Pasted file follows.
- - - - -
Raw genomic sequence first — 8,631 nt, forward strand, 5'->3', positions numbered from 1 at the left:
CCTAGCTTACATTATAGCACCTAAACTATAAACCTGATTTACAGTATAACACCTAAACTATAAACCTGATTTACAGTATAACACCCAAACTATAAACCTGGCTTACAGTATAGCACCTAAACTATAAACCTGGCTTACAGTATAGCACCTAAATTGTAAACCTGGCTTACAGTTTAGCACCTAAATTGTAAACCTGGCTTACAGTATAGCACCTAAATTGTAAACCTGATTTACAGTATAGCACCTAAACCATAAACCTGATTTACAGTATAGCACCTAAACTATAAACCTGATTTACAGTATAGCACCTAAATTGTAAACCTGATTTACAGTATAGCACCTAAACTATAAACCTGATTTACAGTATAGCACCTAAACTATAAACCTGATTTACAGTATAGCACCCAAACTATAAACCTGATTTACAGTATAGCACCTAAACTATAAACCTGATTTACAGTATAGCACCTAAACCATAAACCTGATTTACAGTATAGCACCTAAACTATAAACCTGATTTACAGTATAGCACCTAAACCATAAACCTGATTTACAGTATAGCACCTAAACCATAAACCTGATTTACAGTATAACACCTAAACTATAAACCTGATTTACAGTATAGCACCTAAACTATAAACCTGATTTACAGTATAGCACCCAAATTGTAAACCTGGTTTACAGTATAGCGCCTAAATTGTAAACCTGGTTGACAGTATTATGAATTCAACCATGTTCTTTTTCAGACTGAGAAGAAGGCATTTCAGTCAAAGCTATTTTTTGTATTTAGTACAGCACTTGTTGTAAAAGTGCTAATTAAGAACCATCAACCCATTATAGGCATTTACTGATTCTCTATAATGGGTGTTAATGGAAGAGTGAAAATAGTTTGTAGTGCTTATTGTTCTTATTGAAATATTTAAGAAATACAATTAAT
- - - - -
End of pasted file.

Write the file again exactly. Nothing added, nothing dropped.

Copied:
Raw genomic sequence first — 8,631 nt, forward strand, 5'->3', positions numbered from 1 at the left:
CCTAGCTTACATTATAGCACCTAAACTATAAACCTGATTTACAGTATAACACCTAAACTATAAACCTGATTTACAGTATAACACCCAAACTATAAACCTGGCTTACAGTATAGCACCTAAACTATAAACCTGGCTTACAGTATAGCACCTAAATTGTAAACCTGGCTTACAGTTTAGCACCTAAATTGTAAACCTGGCTTACAGTATAGCACCTAAATTGTAAACCTGATTTACAGTATAGCACCTAAACCATAAACCTGATTTACAGTATAGCACCTAAACTATAAACCTGATTTACAGTATAGCACCTAAATTGTAAACCTGATTTACAGTATAGCACCTAAACTATAAACCTGATTTACAGTATAGCACCTAAACTATAAACCTGATTTACAGTATAGCACCCAAACTATAAACCTGATTTACAGTATAGCACCTAAACTATAAACCTGATTTACAGTATAGCACCTAAACCATAAACCTGATTTACAGTATAGCACCTAAACTATAAACCTGATTTACAGTATAGCACCTAAACCATAAACCTGATTTACAGTATAGCACCTAAACCATAAACCTGATTTACAGTATAACACCTAAACTATAAACCTGATTTACAGTATAGCACCTAAACTATAAACCTGATTTACAGTATAGCACCCAAATTGTAAACCTGGTTTACAGTATAGCGCCTAAATTGTAAACCTGGTTGACAGTATTATGAATTCAACCATGTTCTTTTTCAGACTGAGAAGAAGGCATTTCAGTCAAAGCTATTTTTTGTATTTAGTACAGCACTTGTTGTAAAAGTGCTAATTAAGAACCATCAACCCATTATAGGCATTTACTGATTCTCTATAATGGGTGTTAATGGAAGAGTGAAAATAGTTTGTAGTGCTTATTGTTCTTATTGAAATATTTAAGAAATACAATTAAT